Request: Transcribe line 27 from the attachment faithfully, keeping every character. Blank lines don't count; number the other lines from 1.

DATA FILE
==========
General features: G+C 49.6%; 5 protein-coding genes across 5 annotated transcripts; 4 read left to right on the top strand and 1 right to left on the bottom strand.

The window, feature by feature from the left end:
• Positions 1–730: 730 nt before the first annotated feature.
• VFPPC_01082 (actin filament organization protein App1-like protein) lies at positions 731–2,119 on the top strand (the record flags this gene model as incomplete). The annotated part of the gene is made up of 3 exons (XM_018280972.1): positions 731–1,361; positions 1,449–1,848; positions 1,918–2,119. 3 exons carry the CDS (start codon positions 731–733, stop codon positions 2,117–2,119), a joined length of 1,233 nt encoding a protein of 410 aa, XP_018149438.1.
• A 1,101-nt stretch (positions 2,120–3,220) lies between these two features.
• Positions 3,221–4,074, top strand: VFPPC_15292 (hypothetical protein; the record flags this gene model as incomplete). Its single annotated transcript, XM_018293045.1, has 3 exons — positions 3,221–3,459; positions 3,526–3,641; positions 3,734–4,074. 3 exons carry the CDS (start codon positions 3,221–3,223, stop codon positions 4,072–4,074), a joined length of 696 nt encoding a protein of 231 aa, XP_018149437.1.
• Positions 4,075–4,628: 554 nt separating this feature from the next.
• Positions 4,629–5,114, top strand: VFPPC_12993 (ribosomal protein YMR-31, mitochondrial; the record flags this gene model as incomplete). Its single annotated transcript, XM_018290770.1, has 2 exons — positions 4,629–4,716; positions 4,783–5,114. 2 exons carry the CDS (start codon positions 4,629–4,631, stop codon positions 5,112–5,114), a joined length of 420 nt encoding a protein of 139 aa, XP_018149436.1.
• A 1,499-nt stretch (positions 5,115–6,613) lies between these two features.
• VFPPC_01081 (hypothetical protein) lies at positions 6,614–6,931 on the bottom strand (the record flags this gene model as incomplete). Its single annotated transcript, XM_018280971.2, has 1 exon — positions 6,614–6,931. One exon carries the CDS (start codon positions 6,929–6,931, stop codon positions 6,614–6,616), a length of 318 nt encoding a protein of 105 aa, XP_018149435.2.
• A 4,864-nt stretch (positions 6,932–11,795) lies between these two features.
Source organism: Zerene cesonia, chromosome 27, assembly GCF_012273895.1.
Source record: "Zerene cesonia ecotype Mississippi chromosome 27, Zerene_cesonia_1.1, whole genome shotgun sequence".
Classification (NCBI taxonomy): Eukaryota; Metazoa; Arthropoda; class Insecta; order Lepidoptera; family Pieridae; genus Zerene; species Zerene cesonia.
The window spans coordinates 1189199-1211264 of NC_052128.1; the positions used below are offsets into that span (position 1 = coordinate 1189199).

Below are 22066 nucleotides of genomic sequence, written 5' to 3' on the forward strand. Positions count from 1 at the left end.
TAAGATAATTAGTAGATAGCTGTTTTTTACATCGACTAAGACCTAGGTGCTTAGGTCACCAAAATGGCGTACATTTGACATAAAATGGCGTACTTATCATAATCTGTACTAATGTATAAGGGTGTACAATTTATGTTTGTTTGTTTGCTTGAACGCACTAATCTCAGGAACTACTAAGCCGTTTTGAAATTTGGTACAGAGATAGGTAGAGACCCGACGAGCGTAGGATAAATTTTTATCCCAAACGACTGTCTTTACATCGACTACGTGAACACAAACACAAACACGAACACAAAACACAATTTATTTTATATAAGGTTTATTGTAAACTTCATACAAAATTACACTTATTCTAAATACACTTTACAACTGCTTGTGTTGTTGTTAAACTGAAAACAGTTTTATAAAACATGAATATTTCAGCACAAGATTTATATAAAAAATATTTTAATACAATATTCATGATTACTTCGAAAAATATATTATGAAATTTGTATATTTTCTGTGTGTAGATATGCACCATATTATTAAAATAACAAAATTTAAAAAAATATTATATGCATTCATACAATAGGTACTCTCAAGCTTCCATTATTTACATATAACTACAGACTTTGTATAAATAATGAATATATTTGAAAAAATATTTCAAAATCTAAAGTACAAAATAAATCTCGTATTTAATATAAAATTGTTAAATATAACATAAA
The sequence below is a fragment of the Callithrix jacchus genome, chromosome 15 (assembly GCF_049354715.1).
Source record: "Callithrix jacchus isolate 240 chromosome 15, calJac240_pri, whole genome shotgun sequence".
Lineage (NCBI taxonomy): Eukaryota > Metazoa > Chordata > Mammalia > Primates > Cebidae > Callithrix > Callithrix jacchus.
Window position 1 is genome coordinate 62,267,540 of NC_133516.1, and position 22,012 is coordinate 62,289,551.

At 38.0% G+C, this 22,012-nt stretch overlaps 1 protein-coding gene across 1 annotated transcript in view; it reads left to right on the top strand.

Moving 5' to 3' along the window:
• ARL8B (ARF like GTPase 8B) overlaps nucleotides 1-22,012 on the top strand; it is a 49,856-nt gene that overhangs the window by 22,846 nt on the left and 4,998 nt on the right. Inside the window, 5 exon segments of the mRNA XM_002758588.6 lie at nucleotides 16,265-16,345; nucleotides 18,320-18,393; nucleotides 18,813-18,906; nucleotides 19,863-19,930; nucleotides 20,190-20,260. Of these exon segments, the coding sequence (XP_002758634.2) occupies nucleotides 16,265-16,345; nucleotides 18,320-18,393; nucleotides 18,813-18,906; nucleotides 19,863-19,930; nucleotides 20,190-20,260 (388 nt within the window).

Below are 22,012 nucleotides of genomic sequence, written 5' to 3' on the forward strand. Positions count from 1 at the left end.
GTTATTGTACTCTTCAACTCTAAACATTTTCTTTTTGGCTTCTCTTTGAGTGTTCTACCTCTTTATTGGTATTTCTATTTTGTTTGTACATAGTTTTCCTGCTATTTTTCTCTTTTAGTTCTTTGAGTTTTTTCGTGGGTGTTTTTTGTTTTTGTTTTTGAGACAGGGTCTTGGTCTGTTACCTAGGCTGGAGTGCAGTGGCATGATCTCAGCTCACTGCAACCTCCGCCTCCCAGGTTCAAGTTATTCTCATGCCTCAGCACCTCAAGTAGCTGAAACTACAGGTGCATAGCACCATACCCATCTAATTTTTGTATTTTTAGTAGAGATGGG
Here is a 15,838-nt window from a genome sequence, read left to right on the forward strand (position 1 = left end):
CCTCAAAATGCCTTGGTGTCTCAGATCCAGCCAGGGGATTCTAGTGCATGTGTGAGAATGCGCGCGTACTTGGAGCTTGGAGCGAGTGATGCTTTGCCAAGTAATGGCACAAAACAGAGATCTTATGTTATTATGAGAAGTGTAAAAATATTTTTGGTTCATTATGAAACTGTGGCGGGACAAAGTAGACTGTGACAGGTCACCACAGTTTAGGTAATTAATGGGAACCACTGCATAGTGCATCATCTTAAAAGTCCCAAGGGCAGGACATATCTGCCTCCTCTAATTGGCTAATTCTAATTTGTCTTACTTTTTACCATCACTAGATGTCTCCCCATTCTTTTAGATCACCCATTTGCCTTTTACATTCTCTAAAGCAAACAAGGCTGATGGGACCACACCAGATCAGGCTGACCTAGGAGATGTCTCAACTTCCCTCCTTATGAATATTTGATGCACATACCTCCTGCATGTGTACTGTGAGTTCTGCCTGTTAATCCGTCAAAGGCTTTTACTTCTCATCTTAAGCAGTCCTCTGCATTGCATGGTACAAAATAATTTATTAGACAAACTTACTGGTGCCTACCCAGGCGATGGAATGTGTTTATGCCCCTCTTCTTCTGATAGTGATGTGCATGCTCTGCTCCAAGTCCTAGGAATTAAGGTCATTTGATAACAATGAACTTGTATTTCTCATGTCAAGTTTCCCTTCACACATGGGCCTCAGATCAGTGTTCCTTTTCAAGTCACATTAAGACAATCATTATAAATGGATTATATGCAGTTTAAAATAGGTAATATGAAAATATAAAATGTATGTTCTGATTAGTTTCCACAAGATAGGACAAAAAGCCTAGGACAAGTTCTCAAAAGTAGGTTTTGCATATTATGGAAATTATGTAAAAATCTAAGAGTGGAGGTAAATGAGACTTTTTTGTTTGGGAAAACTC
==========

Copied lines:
Here is a 15,838-nt window from a genome sequence, read left to right on the forward strand (position 1 = left end):